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The Bathers (Cézanne)

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Title: The Bathers (Cézanne)  
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Subject: Paul Cézanne, National Gallery, Modern art, Philadelphia Museum of Art, Les Demoiselles d'Avignon, The Bathers
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The Bathers (Cézanne)

For other uses, see The Bathers.
The Bathers
Artist Paul Cézanne
Year 1898–1905
Type Oil-on-canvas
Dimensions 210.5 cm × 250.8 cm (8278 in × 9834 in)
Location Philadelphia Museum of Art, Philadelphia, United States

The Bathers (French: Les Grandes Baigneuses) is an oil painting by French artist Paul Cézanne first exhibited in 1906. The painting is the largest of a series of "Bather" paintings by Cézanne; the others are in the Museum of Modern Art in New York City, National Gallery, London and the Art Institute of Chicago.[1][2][3][4] Occasionally referred to as the Big Bathers or Large Bathers to distinguish it from the smaller works, the painting is considered one of the masterpieces of modern art,[2][5] and is often considered Cézanne's finest work.[6]

Cézanne worked on the painting for seven years, and it remained unfinished at the time of his death in 1906.[7] The painting was purchased in 1937 for $110,000 with funds from a trust fund for the Philadelphia Museum of Art by their major benefactor Joseph E. Widener.[1][2] It was previously owned by Leo Stein.[8]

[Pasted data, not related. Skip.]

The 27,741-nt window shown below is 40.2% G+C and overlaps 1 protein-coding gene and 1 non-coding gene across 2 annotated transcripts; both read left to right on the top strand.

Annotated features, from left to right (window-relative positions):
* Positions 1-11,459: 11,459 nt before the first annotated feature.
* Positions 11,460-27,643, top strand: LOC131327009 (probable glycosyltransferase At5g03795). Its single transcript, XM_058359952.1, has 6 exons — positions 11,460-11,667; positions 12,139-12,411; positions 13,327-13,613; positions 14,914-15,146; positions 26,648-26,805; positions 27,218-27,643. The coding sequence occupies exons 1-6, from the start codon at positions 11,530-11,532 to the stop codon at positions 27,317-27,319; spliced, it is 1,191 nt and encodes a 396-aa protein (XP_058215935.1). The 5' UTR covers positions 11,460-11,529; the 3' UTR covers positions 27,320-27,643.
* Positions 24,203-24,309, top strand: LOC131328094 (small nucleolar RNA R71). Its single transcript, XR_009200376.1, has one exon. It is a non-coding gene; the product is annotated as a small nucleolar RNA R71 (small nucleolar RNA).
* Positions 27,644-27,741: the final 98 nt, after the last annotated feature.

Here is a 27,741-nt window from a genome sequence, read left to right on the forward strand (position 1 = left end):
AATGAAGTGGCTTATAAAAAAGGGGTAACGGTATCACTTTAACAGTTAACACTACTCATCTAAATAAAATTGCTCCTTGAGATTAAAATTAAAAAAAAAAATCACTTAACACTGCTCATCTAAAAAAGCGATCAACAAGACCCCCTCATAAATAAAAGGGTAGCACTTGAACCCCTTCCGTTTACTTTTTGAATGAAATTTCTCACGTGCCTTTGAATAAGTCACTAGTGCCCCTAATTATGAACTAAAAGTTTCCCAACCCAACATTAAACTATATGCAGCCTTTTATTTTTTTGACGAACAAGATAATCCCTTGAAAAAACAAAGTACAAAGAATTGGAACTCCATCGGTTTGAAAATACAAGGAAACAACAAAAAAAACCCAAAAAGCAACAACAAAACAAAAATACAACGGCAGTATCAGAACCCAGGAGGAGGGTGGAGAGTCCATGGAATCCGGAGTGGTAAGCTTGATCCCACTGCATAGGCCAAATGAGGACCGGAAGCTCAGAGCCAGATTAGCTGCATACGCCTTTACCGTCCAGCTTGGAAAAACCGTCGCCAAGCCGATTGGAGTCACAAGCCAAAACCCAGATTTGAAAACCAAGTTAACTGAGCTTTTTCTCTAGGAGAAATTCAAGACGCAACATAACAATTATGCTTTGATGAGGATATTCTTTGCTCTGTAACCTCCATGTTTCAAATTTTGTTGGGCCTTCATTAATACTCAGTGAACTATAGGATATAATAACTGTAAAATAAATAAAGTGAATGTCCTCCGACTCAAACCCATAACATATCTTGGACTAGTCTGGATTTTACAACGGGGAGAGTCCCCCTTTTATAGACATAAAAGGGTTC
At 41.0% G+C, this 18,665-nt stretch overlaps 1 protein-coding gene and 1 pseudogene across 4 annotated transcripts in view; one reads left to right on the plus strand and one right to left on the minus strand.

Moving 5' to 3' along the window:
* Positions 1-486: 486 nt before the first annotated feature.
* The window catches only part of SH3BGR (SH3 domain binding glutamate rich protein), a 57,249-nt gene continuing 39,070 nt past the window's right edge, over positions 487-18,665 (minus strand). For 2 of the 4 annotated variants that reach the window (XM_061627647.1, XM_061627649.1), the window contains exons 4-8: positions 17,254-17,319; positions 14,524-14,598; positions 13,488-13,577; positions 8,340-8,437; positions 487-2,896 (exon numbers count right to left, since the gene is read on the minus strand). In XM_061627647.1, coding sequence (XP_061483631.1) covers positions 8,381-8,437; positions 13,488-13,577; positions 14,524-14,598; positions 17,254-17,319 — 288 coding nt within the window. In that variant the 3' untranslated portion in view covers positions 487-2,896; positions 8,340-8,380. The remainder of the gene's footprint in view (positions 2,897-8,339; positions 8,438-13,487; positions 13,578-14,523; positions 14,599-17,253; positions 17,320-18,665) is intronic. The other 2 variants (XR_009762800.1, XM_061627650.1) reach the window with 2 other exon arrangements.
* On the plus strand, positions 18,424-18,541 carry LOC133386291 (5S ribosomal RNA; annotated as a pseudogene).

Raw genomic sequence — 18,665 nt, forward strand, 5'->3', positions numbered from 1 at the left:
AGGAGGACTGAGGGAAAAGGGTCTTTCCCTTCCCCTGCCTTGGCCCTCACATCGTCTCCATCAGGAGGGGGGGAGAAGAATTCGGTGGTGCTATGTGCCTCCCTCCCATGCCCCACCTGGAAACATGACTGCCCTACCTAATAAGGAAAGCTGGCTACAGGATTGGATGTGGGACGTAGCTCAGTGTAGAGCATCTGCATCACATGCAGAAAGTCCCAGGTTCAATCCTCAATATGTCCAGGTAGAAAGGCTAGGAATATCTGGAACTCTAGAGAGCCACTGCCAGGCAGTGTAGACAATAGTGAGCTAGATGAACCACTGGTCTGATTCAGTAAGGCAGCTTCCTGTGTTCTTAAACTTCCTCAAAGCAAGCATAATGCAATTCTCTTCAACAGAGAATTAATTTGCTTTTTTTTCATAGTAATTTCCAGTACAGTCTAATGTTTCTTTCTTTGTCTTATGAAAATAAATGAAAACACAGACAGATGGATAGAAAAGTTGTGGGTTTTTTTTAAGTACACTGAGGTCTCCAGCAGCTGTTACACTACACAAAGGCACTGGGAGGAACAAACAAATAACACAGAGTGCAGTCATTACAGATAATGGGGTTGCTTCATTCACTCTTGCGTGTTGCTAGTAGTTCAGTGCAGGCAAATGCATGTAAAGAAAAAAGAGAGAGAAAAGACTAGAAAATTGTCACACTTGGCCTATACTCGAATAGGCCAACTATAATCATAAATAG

With each version of the bathers, Cézanne moved away from the traditional presentation of paintings, intentionally creating works which would not appeal to the novice viewer.[9] He did this in order to avoid fleeting fads and give a timeless quality to his work, and in so doing paved the way for future artists to disregard current trends and paint pieces which would appeal equally to all generations.[9] The abstract nude females present in Large Bathers give the painting tension and density.[9] It is exceptional among his work in symmetrical dimensions, with the adaption of the nude forms to the triangular pattern of the trees and river.[10] Using the same technique as employed in painting landscapes and still lifes, Large Bathers is reminiscent of the work of Titian and Peter Paul Rubens.[11] Comparisons are also often made with the other famous group of nude women of the same period, Picasso's Les Demoiselles d'Avignon.[12][13]

The purchase of the painting, while generally praised, was nevertheless questioned by The Philadelphia Record, which noted that 41,000 (or ten percent) of Philadelphia's residents were without bathtubs, and that the money could therefore have been better spent elsewhere.[2] While Cézanne's drawing ability has always been criticized, a critic once said that he "made the ineptly drawn Bathers a warm evocation of leisurely summer bliss."[14] The painting was featured in the BBC Two series 100 Great Paintings.

Other versions


External video

External links

  • at the Philadelphia Museum of Art
  • at the National Gallery

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